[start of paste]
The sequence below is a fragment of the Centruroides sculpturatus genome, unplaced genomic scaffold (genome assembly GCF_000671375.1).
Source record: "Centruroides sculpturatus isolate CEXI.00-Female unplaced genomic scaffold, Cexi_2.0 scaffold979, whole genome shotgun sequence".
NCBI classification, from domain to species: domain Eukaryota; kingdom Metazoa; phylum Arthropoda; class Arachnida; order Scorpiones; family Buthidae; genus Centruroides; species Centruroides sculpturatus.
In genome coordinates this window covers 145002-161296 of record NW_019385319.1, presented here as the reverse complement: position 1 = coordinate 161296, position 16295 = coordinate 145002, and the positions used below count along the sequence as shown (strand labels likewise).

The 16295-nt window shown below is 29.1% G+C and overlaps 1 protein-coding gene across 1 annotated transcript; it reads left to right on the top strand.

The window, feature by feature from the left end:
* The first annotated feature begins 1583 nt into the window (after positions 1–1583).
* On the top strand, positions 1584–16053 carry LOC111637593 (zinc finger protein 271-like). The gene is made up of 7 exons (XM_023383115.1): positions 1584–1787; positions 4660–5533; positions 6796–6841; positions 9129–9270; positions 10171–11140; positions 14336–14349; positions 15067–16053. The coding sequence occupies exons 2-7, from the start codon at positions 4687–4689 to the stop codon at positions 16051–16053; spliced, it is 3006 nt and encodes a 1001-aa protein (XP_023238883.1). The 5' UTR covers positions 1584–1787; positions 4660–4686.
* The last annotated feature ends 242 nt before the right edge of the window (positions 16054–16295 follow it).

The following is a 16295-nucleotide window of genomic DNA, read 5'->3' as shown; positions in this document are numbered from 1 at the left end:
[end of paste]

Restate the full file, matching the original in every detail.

The sequence below is a fragment of the Centruroides sculpturatus genome, unplaced genomic scaffold (genome assembly GCF_000671375.1).
Source record: "Centruroides sculpturatus isolate CEXI.00-Female unplaced genomic scaffold, Cexi_2.0 scaffold979, whole genome shotgun sequence".
NCBI classification, from domain to species: domain Eukaryota; kingdom Metazoa; phylum Arthropoda; class Arachnida; order Scorpiones; family Buthidae; genus Centruroides; species Centruroides sculpturatus.
In genome coordinates this window covers 145002-161296 of record NW_019385319.1, presented here as the reverse complement: position 1 = coordinate 161296, position 16295 = coordinate 145002, and the positions used below count along the sequence as shown (strand labels likewise).

The 16295-nt window shown below is 29.1% G+C and overlaps 1 protein-coding gene across 1 annotated transcript; it reads left to right on the top strand.

The window, feature by feature from the left end:
* The first annotated feature begins 1583 nt into the window (after positions 1–1583).
* On the top strand, positions 1584–16053 carry LOC111637593 (zinc finger protein 271-like). The gene is made up of 7 exons (XM_023383115.1): positions 1584–1787; positions 4660–5533; positions 6796–6841; positions 9129–9270; positions 10171–11140; positions 14336–14349; positions 15067–16053. The coding sequence occupies exons 2-7, from the start codon at positions 4687–4689 to the stop codon at positions 16051–16053; spliced, it is 3006 nt and encodes a 1001-aa protein (XP_023238883.1). The 5' UTR covers positions 1584–1787; positions 4660–4686.
* The last annotated feature ends 242 nt before the right edge of the window (positions 16054–16295 follow it).

The following is a 16295-nucleotide window of genomic DNA, read 5'->3' as shown; positions in this document are numbered from 1 at the left end: